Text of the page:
anti-gay law

African Academics Challenge Homophobic Laws

African academics have used scientific evidence to argue against such laws and to urge African nations to abandon them. In a report published on 10 June by the Academy of Science of South Africa (ASSAF), the academics, most of whom are scientists, make the case that laws criminalizing homosexuality have no basis in science and hamper efforts to prevent and treat HIV and other sexually transmitted infections.

HIV+ Gay Nigerian Kenny Brandmuse Urges Buhari to Strike Out Gay Law

Gay Nigerian man living with HIV, Kenny Brandmuse, has congratulated Muhammadu Buhari on his win in the presidential elections. He also urged the president-elect to do good by the gay people in Nigeria by striking out the anti-gay laws introduced by the Jonathan administration. Brandmuse said in his Facebook post: "Now, the real hard work begins. Let's test our democracy and make real demands like electricity and good roads.

Gambia Stripped of Special Trade Status Over Anti-Gay Law

The US has stripped Gambia of its special trade status, after the country introduced an anti-gay law. Gambia had previously been afforded special benefits due to its status, under the African Growth and Opportunity Act of 2000, which allowed it to export goods worth $37 million each year to the US without paying duty. However, it was announced yesterday that the country would be removed from the scheme, after President Yahya Jammeh signed a law punishing homosexuality with life imprisonment.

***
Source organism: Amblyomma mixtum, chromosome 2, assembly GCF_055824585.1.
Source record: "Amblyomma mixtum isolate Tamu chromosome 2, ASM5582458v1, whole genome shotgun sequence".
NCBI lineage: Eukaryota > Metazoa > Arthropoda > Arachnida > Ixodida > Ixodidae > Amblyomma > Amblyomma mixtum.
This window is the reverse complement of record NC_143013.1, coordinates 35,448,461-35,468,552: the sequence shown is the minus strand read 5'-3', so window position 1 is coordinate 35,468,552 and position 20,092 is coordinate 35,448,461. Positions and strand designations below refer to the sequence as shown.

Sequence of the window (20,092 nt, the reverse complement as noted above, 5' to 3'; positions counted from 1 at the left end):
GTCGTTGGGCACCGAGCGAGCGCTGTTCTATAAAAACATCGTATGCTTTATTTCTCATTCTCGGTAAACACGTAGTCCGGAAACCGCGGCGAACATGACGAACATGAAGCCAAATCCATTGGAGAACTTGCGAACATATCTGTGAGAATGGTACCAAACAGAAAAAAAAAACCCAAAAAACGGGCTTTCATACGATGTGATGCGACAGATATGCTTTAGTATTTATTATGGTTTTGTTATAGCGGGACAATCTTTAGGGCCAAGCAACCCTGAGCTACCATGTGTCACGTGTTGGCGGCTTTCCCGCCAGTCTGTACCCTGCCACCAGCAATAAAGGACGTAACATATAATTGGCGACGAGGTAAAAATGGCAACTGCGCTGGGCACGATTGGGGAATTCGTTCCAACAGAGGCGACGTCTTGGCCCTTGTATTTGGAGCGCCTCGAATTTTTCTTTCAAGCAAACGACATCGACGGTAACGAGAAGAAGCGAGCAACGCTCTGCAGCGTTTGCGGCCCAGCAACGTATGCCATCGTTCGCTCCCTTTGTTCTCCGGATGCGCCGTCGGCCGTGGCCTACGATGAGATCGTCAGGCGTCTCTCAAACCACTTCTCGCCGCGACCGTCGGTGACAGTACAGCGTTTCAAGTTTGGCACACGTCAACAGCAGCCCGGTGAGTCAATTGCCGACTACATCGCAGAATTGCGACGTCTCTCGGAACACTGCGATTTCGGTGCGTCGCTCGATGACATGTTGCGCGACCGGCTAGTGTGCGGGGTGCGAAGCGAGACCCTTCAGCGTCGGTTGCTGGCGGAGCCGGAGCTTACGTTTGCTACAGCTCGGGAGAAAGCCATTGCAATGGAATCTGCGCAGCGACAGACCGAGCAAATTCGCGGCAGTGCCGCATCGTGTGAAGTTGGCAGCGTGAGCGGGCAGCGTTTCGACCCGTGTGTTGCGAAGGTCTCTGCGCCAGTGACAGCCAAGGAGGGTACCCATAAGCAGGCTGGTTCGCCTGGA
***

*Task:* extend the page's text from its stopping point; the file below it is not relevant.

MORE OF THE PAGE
Uganda Anti-Gay Law Challenged in Court

Constitutional court petitioned to scrap the tough anti-gay law currently effective in Uganda. Signed in February this year by Uganda's veteran president, Yoweri Museveni, the law calls for homosexuals to be jailed for life, outlaws the promotion of homosexuality and obliges Ugandans to denounce gay people to the authorities.

The Human Security Implications of Anti-Gay Law on Sexual Minority in Nigeria

On 7th January 2014, Nigerian President Goodluck Jonathan signed an anti-gay bill into law, with punishments including 14 years imprisonment for anyone that enters into same-sex marriage, 10 years for any organization or people that support gay rights as well as any individual who displays same-sex affection in public. This invasive law made Nigeria the 36th country in Africa to prosecute gays.

I Have a Right to Be There: Why Ugandan Gay Rights Activist Won't Leave

Days after Uganda's president signed into law an anti-gay bill that punishes sex between homosexual couples with a maximum sentence of life in prison, Richard Lusimbo was outed in the most public of manners. He was alerted by a friend that his picture was splashed across a tabloid newspaper under the headline 'How I Became Homo'. "I just went silent, I didn't know what to do," Lusimbo recalled of that day.

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